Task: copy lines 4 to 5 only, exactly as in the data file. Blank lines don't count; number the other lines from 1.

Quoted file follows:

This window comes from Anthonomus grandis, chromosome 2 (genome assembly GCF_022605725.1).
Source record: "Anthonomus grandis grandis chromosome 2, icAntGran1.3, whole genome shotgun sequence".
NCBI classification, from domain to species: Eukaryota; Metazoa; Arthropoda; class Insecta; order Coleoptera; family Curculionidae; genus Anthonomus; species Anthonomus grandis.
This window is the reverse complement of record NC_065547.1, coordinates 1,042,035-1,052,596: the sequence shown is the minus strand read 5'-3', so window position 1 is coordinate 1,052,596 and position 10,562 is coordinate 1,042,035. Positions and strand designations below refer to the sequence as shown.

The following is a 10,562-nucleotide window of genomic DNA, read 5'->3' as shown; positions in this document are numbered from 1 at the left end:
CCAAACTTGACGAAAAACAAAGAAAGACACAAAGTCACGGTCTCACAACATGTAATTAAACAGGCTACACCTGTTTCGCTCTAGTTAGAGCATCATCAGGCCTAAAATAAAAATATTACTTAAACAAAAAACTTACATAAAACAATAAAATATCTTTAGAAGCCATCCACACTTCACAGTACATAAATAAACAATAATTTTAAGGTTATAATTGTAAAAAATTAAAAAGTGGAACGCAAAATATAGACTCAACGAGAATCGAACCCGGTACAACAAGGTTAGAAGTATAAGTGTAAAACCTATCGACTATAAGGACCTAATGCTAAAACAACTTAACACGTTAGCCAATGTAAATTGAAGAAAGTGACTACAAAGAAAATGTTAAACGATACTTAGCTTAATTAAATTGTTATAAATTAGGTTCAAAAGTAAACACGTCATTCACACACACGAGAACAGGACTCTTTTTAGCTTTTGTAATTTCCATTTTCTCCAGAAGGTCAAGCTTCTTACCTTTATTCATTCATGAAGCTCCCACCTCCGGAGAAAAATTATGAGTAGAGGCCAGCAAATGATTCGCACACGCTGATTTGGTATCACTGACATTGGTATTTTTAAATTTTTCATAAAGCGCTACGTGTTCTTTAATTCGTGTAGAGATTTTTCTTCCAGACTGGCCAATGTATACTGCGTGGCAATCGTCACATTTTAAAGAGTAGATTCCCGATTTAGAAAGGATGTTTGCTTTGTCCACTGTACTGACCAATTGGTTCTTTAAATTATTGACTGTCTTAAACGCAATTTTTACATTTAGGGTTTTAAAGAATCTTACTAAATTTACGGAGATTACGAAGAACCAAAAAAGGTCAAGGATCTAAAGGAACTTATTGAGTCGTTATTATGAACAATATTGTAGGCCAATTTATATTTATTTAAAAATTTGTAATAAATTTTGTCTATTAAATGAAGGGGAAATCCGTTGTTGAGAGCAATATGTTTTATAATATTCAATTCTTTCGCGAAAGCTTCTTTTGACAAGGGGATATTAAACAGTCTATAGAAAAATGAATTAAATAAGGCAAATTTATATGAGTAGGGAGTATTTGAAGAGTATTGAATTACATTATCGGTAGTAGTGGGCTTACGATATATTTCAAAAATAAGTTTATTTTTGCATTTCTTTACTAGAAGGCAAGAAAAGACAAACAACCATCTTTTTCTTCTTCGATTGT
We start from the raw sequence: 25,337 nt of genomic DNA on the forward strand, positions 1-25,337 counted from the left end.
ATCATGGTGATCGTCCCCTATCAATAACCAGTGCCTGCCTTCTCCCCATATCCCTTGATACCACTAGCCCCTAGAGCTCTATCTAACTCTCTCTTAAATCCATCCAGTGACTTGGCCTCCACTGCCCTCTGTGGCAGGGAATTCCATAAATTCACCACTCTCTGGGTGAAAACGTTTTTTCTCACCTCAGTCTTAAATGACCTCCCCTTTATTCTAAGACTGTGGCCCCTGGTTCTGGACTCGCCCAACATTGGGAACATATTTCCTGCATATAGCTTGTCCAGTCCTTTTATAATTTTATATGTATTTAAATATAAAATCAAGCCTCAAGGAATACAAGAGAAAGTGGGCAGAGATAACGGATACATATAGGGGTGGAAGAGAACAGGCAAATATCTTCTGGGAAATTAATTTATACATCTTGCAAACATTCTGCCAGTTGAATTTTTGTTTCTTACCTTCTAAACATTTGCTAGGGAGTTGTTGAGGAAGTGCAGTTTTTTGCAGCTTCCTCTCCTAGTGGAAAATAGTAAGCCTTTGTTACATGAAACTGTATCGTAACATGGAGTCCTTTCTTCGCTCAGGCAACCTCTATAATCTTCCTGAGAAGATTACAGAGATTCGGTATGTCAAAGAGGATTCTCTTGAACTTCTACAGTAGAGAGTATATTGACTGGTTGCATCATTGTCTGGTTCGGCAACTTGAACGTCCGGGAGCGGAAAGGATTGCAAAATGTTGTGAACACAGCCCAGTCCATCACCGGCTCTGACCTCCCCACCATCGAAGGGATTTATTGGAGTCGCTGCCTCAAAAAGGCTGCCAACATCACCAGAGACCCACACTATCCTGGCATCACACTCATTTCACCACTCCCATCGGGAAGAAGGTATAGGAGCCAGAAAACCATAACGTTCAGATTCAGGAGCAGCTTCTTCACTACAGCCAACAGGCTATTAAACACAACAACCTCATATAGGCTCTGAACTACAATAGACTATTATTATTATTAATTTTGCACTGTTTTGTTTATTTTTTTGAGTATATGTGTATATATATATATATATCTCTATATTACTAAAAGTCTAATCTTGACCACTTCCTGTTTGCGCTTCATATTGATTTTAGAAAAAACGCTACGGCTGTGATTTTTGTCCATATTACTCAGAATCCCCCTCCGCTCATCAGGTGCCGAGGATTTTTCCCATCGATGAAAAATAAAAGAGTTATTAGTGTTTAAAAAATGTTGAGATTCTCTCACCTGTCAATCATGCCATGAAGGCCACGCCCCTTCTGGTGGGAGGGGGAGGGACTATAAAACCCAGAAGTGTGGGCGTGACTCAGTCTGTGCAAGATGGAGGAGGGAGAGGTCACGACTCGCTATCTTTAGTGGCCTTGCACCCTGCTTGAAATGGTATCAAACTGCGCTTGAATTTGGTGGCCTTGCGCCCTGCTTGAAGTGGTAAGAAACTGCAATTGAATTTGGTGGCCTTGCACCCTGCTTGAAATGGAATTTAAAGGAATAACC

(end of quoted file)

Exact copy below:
This window is the reverse complement of record NC_065547.1, coordinates 1,042,035-1,052,596: the sequence shown is the minus strand read 5'-3', so window position 1 is coordinate 1,052,596 and position 10,562 is coordinate 1,042,035. Positions and strand designations below refer to the sequence as shown.

The following is a 10,562-nucleotide window of genomic DNA, read 5'->3' as shown; positions in this document are numbered from 1 at the left end: